Stay tuned for that next Urban Meyer press conference.

Gee, I wonder what they’ll be asking Corch about this weekend.

In the new issue of Rolling Stone, contributing editor Paul Solotaroff delivers a detailed investigation into Aaron Hernandez’s life, tracing his path from affable high school football star to deeply troubled NFL player to murder suspect. Solotaroff conducted interviews with family friends, high school teammates and NFL sources to help explain why the potential NFL great was ensnared by drugs, guns and a life of violence. Here are five revelations about Hernandez from “The Gangster in the Huddle”:

… In college his coach (then-University of Florida head coach Urban Meyer) may have helped cover up failed drug tests, along with two violent incidents — an assault and a drive-by shootout outside a local bar.

Granted, “may have helped” covers a lot of speculative ground.  But, hey, isn’t that what pressers are for?


UPDATE:  Really, Rolling Stone, is this all you’ve got?

“We didn’t hear that story till much, much later – the police didn’t file a report,” says a local reporter who was covering the team. As a sophomore, Hernandez was benched for the season opener, meaning he’d likely failed drug tests over the summer. But Meyer denied it, saying he “wasn’t ready to play,” again giving cover for bad behavior. “Meyer kept us at such a distance,” says the reporter, “or flat-out lied, that we couldn’t verify a pot suspension.”

Sounds like somebody who sat in Seat 37F.



Filed under Crime and Punishment, Urban Meyer Points and Stares

13 responses to “Stay tuned for that next Urban Meyer press conference.

  1. TennesseeDawg

    Yeah, he might help kids cover up some “indiscretions”, but he puts his foot down on anyone who has the nerve to wear blue to his press conferences.


  2. ToccoaDog

    Makes you wonder what’s going to get covered up at Ohio State. As has been shown under Tressel, they are willing to break a few rules.


    • What fresh hell is this?

      Corch has already laid the groundwork for coverup at saintly Ohio State.
      Per the interview with Fowler, he’s assigned discipline and suspensions to someone else on his staff, thus washing his hands of the matter and any criticism that may follow. I’m quite certain he won’t exert any influence on said staffer should a star player face suspension. I also still believe in Santa Claus and was visited by the tooth fairy just last night.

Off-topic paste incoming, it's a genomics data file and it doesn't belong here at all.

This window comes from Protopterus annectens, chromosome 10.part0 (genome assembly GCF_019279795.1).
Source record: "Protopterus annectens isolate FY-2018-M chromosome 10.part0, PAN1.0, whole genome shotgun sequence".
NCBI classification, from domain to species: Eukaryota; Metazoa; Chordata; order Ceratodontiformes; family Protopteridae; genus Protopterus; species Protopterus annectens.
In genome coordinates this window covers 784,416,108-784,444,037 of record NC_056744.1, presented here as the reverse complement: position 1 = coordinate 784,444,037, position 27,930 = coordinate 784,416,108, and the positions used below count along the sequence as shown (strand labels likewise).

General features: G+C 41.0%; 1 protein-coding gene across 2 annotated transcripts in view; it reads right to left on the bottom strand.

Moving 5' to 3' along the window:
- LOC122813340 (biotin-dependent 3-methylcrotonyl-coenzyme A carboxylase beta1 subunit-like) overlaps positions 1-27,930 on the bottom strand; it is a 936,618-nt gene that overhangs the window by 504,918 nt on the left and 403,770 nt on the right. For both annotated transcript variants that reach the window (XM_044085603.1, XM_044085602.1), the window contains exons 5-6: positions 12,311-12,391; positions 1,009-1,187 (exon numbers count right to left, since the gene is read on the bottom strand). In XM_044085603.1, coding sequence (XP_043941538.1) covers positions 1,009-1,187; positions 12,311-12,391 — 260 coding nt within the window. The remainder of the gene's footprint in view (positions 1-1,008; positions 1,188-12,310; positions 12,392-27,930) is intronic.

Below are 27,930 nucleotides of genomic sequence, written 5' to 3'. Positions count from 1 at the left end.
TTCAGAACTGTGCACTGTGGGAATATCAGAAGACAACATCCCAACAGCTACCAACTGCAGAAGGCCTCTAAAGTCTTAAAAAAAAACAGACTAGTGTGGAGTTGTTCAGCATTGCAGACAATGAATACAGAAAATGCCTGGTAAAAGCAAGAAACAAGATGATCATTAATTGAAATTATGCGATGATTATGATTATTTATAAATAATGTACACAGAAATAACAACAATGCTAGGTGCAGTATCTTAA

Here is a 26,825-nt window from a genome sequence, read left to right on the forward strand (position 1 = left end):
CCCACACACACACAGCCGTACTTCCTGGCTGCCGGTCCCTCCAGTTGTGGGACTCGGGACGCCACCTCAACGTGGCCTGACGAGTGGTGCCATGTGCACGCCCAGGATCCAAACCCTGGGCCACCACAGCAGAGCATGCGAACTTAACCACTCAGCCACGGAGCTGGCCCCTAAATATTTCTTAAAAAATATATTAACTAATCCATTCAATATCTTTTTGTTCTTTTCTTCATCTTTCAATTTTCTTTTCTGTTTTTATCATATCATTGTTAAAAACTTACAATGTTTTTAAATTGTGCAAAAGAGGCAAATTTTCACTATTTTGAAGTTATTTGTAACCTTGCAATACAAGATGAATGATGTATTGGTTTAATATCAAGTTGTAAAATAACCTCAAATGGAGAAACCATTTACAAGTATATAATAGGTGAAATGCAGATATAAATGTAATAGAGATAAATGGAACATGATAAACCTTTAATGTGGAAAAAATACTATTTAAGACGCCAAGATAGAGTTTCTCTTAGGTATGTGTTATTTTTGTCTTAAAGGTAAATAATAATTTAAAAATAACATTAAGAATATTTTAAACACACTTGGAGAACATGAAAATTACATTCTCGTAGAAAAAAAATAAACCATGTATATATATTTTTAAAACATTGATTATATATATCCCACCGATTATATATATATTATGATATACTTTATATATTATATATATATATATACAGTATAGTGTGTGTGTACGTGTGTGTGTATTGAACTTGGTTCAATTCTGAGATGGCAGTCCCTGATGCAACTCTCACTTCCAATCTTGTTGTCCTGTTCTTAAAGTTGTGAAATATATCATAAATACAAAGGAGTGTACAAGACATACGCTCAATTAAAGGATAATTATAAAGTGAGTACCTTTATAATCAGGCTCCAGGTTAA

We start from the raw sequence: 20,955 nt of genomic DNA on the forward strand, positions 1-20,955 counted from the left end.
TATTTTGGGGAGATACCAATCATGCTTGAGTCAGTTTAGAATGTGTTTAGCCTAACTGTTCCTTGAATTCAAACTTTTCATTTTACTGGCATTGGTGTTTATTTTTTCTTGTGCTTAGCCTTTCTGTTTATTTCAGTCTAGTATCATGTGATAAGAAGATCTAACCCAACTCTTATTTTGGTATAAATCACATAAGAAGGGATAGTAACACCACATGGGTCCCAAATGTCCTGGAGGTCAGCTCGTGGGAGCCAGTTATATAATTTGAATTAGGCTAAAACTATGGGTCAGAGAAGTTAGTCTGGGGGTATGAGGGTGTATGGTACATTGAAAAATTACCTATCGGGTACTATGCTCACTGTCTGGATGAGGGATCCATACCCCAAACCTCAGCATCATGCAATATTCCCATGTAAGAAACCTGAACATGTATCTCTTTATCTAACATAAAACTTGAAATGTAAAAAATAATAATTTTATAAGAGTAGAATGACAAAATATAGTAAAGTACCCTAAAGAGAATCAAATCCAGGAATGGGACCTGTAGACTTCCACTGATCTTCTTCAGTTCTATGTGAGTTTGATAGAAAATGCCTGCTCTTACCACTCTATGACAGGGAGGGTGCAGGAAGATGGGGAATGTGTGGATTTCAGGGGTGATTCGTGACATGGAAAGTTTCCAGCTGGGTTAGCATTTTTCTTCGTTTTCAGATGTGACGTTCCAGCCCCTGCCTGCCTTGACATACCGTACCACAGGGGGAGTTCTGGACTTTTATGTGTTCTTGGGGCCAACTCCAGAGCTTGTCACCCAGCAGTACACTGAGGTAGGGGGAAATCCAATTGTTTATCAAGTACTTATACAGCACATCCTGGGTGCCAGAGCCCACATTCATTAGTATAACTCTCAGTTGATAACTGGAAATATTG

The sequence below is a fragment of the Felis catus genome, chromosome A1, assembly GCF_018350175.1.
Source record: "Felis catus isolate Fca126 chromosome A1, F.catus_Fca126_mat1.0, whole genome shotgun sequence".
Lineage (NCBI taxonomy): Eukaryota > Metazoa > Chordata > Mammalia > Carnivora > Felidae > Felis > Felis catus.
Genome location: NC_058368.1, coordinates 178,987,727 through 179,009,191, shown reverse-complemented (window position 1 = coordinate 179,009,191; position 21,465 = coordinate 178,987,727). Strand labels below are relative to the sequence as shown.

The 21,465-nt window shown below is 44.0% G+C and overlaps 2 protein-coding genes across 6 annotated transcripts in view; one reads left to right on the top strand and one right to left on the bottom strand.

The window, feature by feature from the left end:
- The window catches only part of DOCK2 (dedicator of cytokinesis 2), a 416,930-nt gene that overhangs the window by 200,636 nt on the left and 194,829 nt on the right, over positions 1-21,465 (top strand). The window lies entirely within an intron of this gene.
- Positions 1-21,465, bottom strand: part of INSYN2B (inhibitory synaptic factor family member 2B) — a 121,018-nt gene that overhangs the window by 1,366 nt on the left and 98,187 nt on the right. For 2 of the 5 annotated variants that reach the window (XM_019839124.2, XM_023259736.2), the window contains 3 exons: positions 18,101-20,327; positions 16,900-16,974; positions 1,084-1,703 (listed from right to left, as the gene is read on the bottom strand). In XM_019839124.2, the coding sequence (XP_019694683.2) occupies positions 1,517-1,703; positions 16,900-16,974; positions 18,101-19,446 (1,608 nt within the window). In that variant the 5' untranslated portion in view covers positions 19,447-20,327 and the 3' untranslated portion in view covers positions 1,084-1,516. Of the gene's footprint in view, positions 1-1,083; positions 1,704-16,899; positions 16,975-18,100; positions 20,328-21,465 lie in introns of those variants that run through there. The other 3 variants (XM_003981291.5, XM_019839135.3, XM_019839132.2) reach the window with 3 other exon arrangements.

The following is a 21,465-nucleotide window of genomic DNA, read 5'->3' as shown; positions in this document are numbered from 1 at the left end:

• Scorpio Jones, III

        The purpose of assigning this to somebody else is that nobody will be able to say, accurately, that Urban Meyer made the decision….nothing like putting an official fall guy into the mix.


  3. Lorenzo Dawgriguez

    But now that he is at saintly Ohio State, he is a different person I’m sure. They are perfect in every way, just ask Jim Delaney and the national press


  4. Hogbody Spradlin

    Corch looks forward to clearing the air and reaffirming his perfect record of integrity.


  5. mwo

    It looks like Mr. Solotaroff will be enjojoying the view from seat 37-F in the Horseshoe. This will always be a big deal in the mind of Urban Meyer. Paul Solotaroff is a bad dude.


  6. Scorpio Jones, III

    It occurs to me that when the Rolling Stone starts writing about college football stuff, the end may be nigh.


  7. Mayor of Dawgtown

    Urban Meyer is a people user. He uses them up then throws them away. He doesn’t care one whit about them. They are simply a means to an end for him–for the aggrandizement of Urban Meyer. Aaron Hernandez is one example. Incredible as this may sound, Tim Tebow is another, although on the opposite end of the spectrum. Think about it and you’ll see what I mean.


  8. 69Dawg

    Hey Corch has changed his ways in order to take some heat off. He has suspended their RB for a couple of games even though the Columbus police dropped the charges. Urban reminds me of the government it is always a 180 degree correction even when a sight adjustment is all that is needed. He has demonstrated that he can punish so leave him the heck alone.


  9. MinnesotaDawg

    In addition to the sleazy coaching mentors (Meyer and Belichick…couple of the biggest douchbags in the business), the criminal justice/law enforcement officials involved in almost every aspect of this case up to the murder FAILED. A lot of people were motivated/coerced/influenced to look the other way time and time again…essentially allowing Hernandez to act with impunity because they were…what? Star-struck or paid off by the big-shot football player, coaches, and programs? Disgusting.